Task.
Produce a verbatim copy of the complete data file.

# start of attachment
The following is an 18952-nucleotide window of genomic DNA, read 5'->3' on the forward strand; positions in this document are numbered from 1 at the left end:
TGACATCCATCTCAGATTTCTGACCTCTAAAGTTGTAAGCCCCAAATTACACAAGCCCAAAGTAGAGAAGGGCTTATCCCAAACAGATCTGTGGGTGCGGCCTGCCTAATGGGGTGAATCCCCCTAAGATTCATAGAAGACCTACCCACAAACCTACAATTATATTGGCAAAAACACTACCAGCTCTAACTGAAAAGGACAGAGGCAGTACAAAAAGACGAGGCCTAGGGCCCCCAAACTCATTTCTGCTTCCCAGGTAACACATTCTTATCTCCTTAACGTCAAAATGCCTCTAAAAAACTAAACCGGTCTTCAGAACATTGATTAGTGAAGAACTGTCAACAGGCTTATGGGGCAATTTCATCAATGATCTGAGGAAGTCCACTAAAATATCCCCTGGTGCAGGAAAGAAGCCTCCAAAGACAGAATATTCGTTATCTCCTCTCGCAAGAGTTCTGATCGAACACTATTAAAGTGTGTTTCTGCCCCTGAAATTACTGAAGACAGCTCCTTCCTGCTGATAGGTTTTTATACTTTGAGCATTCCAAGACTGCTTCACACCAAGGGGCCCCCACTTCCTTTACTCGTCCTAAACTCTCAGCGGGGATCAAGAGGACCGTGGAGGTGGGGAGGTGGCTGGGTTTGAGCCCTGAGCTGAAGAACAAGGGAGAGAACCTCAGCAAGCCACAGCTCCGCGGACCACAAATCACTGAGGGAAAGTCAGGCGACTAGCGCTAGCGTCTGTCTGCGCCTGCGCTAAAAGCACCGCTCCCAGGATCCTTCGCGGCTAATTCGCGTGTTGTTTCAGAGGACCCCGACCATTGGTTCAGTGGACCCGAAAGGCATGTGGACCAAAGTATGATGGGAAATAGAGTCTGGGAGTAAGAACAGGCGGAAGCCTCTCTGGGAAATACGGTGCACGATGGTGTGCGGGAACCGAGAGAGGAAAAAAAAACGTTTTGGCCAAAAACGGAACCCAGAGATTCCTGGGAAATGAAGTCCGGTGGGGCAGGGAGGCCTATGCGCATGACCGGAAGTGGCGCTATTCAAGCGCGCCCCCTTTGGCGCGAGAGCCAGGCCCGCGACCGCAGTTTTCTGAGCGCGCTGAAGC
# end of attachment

The following is an 18952-nucleotide window of genomic DNA, read 5'->3' on the forward strand; positions in this document are numbered from 1 at the left end:
TGACATCCATCTCAGATTTCTGACCTCTAAAGTTGTAAGCCCCAAATTACACAAGCCCAAAGTAGAGAAGGGCTTATCCCAAACAGATCTGTGGGTGCGGCCTGCCTAATGGGGTGAATCCCCCTAAGATTCATAGAAGACCTACCCACAAACCTACAATTATATTGGCAAAAACACTACCAGCTCTAACTGAAAAGGACAGAGGCAGTACAAAAAGACGAGGCCTAGGGCCCCCAAACTCATTTCTGCTTCCCAGGTAACACATTCTTATCTCCTTAACGTCAAAATGCCTCTAAAAAACTAAACCGGTCTTCAGAACATTGATTAGTGAAGAACTGTCAACAGGCTTATGGGGCAATTTCATCAATGATCTGAGGAAGTCCACTAAAATATCCCCTGGTGCAGGAAAGAAGCCTCCAAAGACAGAATATTCGTTATCTCCTCTCGCAAGAGTTCTGATCGAACACTATTAAAGTGTGTTTCTGCCCCTGAAATTACTGAAGACAGCTCCTTCCTGCTGATAGGTTTTTATACTTTGAGCATTCCAAGACTGCTTCACACCAAGGGGCCCCCACTTCCTTTACTCGTCCTAAACTCTCAGCGGGGATCAAGAGGACCGTGGAGGTGGGGAGGTGGCTGGGTTTGAGCCCTGAGCTGAAGAACAAGGGAGAGAACCTCAGCAAGCCACAGCTCCGCGGACCACAAATCACTGAGGGAAAGTCAGGCGACTAGCGCTAGCGTCTGTCTGCGCCTGCGCTAAAAGCACCGCTCCCAGGATCCTTCGCGGCTAATTCGCGTGTTGTTTCAGAGGACCCCGACCATTGGTTCAGTGGACCCGAAAGGCATGTGGACCAAAGTATGATGGGAAATAGAGTCTGGGAGTAAGAACAGGCGGAAGCCTCTCTGGGAAATACGGTGCACGATGGTGTGCGGGAACCGAGAGAGGAAAAAAAAACGTTTTGGCCAAAAACGGAACCCAGAGATTCCTGGGAAATGAAGTCCGGTGGGGCAGGGAGGCCTATGCGCATGACCGGAAGTGGCGCTATTCAAGCGCGCCCCCTTTGGCGCGAGAGCCAGGCCCGCGACCGCAGTTTTCTGAGCGCGCTGAAGC